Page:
About Safetyminder

Safety management is not a trending jargon nor is it particularly new; it is a remedy that has always been there. It refers to the management of business activities and the application of principles, processes, and framework that works towards the prevention of accidents, injuries and to lower other risks. With more and more organisations looking for ways to manage their safety responsibilities more effectively, this has led to the invention of a safety management software called Safetyminder.

Safetyminder is a suite of mobile-enabled applications and is user-friendly, which helps organisations improve the culture of safety and protect the workforce within the enterprise. In the current work environment, organisations must ensure the safety of workers and assets by working towards a reduced number of accidents, identification, and mitigation of safety risks, and agreeing with the occupational safety regulations, at the same time as controlling costs.

Safetyminder collects all the data on a centralised web platform, including real-time data collected by use of the mobile devices, to identify job-related hazards that are likely to create risks for illnesses and injuries. And so, a good Work, Health and Safety software program should be able to help in the transformation of the organisation by directing it to a path that would lead to improved safety performance.

Why is Work, Health and Safety software important
If you are considering introducing new health and safety software to your company or enterprise, it is important to be informed about its related importance. They include;

Compliance Management
When it comes to safety and health, compliance is the main target, and making use of compliance software is the most effective way to maintain it. A compliance management platform will keep you updated on the risks of non-compliance in real-time and it can also help in keeping the stakeholders always informed and in control.

Reduction of Risk
When you maximize the use of Safetyminder to control risk, your employees, contractors, visitors and the general public will benefit. As a result, the financial and legal security of your business enterprise also benefits.

Effective and Efficient
Safetyminder software makes you aware of every incident if you’re attending an important meeting or you’re out of town. Utilisation of software that logs reports on various incident and safety policies will always provide you with the information you need to execute business decisions.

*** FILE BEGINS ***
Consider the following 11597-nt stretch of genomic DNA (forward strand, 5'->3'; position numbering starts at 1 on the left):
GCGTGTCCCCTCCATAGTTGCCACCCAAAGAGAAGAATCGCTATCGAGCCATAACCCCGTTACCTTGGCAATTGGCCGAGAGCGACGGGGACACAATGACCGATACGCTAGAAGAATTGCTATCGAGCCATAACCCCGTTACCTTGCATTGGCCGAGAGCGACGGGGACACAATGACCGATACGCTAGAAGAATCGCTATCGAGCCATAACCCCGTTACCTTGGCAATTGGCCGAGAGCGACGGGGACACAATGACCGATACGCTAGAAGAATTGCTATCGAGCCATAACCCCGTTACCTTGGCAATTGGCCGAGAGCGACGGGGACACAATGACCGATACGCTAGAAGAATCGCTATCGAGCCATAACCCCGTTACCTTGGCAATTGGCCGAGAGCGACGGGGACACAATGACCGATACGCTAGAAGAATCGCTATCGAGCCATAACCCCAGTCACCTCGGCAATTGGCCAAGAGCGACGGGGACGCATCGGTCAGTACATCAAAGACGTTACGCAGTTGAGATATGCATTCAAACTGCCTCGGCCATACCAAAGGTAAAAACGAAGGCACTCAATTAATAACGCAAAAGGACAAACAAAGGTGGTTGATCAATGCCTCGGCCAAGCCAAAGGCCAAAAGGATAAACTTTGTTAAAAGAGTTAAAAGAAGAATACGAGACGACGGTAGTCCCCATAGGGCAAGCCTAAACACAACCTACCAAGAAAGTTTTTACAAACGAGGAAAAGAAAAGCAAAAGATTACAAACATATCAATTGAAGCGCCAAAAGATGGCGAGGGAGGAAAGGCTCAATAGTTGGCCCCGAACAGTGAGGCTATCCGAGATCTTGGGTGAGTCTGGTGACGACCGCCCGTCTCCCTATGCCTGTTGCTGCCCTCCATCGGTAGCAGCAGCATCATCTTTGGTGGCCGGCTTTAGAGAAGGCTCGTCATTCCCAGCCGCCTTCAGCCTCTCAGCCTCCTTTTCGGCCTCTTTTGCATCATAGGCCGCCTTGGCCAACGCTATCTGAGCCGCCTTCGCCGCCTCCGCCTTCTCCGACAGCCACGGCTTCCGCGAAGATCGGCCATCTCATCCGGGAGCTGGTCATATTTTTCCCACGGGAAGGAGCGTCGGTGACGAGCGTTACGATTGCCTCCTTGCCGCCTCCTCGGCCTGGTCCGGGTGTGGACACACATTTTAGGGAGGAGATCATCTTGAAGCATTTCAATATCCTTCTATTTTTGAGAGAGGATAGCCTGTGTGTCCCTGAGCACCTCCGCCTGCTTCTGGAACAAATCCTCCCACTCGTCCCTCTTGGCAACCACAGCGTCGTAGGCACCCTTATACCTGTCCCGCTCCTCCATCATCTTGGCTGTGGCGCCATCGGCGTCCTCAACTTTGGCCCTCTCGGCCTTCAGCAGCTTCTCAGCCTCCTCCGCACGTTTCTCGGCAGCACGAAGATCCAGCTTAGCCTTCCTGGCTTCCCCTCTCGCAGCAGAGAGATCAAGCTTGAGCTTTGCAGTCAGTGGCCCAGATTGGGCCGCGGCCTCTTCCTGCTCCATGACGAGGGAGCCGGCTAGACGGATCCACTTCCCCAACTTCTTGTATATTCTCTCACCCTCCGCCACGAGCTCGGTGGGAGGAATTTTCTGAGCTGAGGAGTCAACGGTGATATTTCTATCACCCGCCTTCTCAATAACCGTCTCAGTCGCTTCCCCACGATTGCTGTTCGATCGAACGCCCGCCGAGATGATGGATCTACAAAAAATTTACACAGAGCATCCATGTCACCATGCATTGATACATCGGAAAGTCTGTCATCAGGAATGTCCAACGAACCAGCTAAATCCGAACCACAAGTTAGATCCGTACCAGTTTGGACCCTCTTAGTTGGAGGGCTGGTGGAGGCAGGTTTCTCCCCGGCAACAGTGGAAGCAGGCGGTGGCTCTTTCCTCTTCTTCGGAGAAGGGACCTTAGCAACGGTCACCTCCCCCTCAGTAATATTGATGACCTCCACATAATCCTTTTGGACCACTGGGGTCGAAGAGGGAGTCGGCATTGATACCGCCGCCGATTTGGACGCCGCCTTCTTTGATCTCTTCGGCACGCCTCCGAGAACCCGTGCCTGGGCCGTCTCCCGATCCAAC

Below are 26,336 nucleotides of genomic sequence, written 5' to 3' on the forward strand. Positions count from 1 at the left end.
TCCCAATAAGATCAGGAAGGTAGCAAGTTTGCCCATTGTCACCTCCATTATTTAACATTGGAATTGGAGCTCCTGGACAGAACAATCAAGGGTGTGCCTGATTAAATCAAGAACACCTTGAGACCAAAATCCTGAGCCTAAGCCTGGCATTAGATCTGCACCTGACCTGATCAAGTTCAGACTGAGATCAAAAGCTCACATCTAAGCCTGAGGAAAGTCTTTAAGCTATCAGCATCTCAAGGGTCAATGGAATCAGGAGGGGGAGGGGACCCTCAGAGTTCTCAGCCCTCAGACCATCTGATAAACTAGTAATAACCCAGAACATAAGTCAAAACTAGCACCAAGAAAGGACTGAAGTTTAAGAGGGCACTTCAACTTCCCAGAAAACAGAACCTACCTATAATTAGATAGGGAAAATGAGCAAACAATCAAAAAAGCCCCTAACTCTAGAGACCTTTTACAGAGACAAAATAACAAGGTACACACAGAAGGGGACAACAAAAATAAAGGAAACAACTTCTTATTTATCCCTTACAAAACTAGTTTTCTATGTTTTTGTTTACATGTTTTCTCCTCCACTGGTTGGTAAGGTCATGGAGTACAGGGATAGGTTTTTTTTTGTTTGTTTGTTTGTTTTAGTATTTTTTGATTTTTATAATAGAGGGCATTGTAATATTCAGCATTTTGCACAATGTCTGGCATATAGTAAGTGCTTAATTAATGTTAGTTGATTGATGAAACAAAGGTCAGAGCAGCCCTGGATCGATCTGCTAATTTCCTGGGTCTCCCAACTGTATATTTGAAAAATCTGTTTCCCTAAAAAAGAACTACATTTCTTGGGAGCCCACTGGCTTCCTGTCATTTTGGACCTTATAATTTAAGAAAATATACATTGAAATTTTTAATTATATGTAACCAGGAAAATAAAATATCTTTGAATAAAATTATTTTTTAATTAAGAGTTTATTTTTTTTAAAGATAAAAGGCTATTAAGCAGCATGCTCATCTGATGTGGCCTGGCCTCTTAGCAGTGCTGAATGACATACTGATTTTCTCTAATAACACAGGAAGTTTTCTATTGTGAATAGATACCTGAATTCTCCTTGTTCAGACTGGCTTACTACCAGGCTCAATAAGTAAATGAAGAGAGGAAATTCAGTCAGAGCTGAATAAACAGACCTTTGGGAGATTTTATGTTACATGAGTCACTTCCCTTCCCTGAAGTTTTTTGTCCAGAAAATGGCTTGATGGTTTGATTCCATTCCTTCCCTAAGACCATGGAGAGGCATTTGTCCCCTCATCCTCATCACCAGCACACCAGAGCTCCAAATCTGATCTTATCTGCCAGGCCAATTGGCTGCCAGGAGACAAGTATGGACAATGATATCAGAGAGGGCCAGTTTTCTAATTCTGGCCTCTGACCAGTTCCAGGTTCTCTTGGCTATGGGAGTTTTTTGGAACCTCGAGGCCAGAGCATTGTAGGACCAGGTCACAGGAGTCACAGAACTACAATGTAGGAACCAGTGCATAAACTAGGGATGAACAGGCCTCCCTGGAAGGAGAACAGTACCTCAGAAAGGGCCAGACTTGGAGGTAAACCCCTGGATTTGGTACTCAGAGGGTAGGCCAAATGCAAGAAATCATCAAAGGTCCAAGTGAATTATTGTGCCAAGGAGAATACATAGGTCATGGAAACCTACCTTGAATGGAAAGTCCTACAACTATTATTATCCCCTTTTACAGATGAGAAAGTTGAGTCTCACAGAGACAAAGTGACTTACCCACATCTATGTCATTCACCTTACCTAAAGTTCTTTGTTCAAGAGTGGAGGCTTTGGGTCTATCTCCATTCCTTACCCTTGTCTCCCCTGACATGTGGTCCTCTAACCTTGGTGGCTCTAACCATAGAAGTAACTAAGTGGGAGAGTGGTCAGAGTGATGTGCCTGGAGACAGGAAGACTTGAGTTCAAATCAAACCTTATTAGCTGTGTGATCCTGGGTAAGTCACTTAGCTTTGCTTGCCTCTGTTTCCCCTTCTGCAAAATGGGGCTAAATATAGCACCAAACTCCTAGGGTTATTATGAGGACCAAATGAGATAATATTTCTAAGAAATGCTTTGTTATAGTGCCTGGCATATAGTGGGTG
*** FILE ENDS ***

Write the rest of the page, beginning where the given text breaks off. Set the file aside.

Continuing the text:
Simple Governance
Keeping track of dates, targets and the employee’s responsibilities could be a daunting task for managers. You need to allow health and safety software to help in governance issues. Therefore, lower managerial related stress by using the software to track all the details.

Protect your Assets
Since health and safety software can allow you to maintain, maximize and monitor your investments, you should ensure the protection of your assets from a centralised dashboard. You can easily streamline the protection of your asset rather than assigning individuals to micromanage different assets.

Management of People
It can be a hard task to keep track of all the details that are related to contractors, employees, and volunteers. You must monitor their certifications and training, illnesses, manage injuries, and rehabilitation. All these issues should be handled with empathy and grace.
With health and safety software, you can easily keep track of all these details. When all the information is converged in one place, it will be easier for you to monitor the information of every person. Therefore, Safetyminder will assure you such that you won’t feel neglected and you will not worry whether every person has been trained, because you will definitely know.

 

Therefore, if your organisation is looking to make your workplace a safer environment for everyone. Then Safetyminder will assist you to develop from a reactive position to a proactive position to improve safety within an organisation. To register your interest in Safetyminder go to www.safetyminder.com.au/register/interest


Work Related Violence - Bullying

Workplace bullying is repeated and unreasonable behaviour directed towards a worker or group of workers that creates a risk to health and safety.

It is a risk to health and safety because it may affect the mental and physical health of workers. Taking steps to prevent it from occurring and responding quickly if it does is the best way to deal with workplace bullying.

Bullying can take different forms including psychological, physical or even indirect—for example deliberately excluding someone from work-related activities. It can be obvious and it can be subtle, which means it’s not always easy to spot.

Some examples of workplace bullying include:

  • abusive or offensive language or comments
  • aggressive and intimidating behaviour
  • belittling or humiliating comments
  • practical jokes or initiation
  • unjustified criticism or complaints.

Implications of workplace bullying

There are legal obligations to consider all health and safety risks in the workplace including workplace bullying.

Failure to take steps to manage the risk of workplace bullying can result in a breach of WHS laws.

Workplace bullying is best dealt with by taking steps to prevent it from happening and responding quickly if it does occur. The longer the bullying behaviour continues, the harder it becomes to repair working relationships and the greater the risk to health and safety.

Effects of bullying

Workplace bullying can seriously harm worker mental health with depression, psychological distress and emotional exhaustion common outcomes for bullied workers. These health outcomes may adversely impact the workplace with workers taking sick leave and being less productive (presenteeism), both of which damage productivity.